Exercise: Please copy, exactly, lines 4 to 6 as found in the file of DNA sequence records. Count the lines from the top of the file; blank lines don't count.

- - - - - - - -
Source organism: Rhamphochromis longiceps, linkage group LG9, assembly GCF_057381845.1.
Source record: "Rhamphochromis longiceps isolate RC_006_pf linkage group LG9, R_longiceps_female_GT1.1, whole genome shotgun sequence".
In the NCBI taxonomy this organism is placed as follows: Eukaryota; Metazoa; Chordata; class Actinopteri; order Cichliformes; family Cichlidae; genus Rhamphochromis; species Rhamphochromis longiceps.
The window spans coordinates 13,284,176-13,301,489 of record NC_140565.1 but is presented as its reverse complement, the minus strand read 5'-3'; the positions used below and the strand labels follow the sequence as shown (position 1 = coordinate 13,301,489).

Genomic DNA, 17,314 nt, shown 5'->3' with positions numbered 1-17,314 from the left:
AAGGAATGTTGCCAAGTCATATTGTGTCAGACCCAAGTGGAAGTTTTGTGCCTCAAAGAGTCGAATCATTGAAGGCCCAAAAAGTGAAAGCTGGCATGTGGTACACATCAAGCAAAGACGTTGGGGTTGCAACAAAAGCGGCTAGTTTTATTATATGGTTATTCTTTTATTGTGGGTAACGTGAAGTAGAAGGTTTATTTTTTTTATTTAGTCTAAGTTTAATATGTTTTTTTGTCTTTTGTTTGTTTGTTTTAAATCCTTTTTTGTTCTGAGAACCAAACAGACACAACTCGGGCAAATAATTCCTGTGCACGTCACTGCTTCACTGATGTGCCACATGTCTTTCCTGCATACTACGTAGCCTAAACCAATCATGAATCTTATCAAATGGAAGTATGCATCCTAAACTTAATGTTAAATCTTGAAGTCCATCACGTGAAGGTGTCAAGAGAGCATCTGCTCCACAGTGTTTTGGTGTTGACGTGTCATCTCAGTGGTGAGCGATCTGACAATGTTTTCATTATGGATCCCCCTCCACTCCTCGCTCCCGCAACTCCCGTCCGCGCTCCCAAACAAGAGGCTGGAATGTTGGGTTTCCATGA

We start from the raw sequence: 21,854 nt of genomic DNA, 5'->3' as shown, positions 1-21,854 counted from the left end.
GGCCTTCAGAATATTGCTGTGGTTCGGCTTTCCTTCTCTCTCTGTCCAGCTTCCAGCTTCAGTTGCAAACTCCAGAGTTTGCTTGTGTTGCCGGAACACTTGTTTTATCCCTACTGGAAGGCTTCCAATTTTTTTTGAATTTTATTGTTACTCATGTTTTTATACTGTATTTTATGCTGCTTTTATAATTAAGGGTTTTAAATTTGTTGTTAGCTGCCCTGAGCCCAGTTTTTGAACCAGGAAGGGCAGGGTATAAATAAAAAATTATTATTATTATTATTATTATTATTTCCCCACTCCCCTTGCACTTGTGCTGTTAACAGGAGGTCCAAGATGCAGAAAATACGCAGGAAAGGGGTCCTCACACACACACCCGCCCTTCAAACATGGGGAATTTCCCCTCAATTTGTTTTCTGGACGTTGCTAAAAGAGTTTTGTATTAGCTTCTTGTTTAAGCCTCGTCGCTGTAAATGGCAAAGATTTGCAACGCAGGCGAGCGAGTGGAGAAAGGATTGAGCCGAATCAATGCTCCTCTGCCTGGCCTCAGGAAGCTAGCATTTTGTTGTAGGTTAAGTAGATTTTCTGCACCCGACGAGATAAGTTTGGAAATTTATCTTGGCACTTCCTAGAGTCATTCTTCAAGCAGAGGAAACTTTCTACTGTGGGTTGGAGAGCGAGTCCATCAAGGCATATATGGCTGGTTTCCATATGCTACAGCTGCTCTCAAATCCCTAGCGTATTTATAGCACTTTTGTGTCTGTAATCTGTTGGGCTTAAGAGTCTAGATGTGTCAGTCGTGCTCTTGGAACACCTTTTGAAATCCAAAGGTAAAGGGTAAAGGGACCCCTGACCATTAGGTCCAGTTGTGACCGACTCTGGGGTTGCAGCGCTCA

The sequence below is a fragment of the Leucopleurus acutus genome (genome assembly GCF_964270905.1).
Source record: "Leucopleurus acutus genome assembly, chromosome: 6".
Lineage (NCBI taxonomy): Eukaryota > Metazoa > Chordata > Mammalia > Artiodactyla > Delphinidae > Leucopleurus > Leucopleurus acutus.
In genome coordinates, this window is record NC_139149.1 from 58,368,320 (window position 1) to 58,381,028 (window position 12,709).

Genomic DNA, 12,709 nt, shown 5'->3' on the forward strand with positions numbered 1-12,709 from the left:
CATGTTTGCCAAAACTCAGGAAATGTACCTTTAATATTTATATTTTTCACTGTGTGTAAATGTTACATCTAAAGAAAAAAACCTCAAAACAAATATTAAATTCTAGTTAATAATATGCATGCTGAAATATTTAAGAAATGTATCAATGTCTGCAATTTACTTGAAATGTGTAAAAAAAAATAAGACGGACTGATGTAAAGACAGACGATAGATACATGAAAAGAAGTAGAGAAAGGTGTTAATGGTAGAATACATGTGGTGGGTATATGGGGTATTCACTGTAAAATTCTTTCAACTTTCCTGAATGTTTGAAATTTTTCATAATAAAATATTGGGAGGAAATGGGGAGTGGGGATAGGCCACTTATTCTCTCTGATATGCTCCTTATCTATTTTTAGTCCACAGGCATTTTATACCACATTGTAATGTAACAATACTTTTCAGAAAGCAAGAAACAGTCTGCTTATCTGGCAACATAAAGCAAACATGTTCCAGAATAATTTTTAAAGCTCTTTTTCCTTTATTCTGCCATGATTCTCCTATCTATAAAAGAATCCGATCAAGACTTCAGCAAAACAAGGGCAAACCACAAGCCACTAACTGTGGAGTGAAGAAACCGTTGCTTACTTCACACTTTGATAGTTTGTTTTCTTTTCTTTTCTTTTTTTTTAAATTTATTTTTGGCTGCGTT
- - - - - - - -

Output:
The window spans coordinates 13,284,176-13,301,489 of record NC_140565.1 but is presented as its reverse complement, the minus strand read 5'-3'; the positions used below and the strand labels follow the sequence as shown (position 1 = coordinate 13,301,489).

Genomic DNA, 17,314 nt, shown 5'->3' with positions numbered 1-17,314 from the left:
AAGGAATGTTGCCAAGTCATATTGTGTCAGACCCAAGTGGAAGTTTTGTGCCTCAAAGAGTCGAATCATTGAAGGCCCAAAAAGTGAAAGCTGGCATGTGGTACACATCAAGCAAAGACGTTGGGGTTGCAACAAAAGCGGCTAGTTTTATTATATGGTTATTCTTTTATTGTGGGTAACGTGAAGTAGAAGGTTTATTTTTTTTATTTAGTCTAAGTTTAATATGTTTTTTTGTCTTTTGTTTGTTTGTTTTAAATCCTTTTTTGTTCTGAGAACCAAACAGACACAACTCGGGCAAATAATTCCTGTGCACGTCACTGCTTCACTGATGTGCCACATGTCTTTCCTGCATACTACGTAGCCTAAACCAATCATGAATCTTATCAAATGGAAGTATGCATCCTAAACTTAATGTTAAATCTTGAAGTCCATCACGTGAAGGTGTCAAGAGAGCATCTGCTCCACAGTGTTTTGGTGTTGACGTGTCATCTCAGTGGTGAGCGATCTGACAATGTTTTCATTATGGATCCCCCTCCACTCCTCGCTCCCGCAACTCCCGTCCGCGCTCCCAAACAAGAGGCTGGAATGTTGGGTTTCCATGA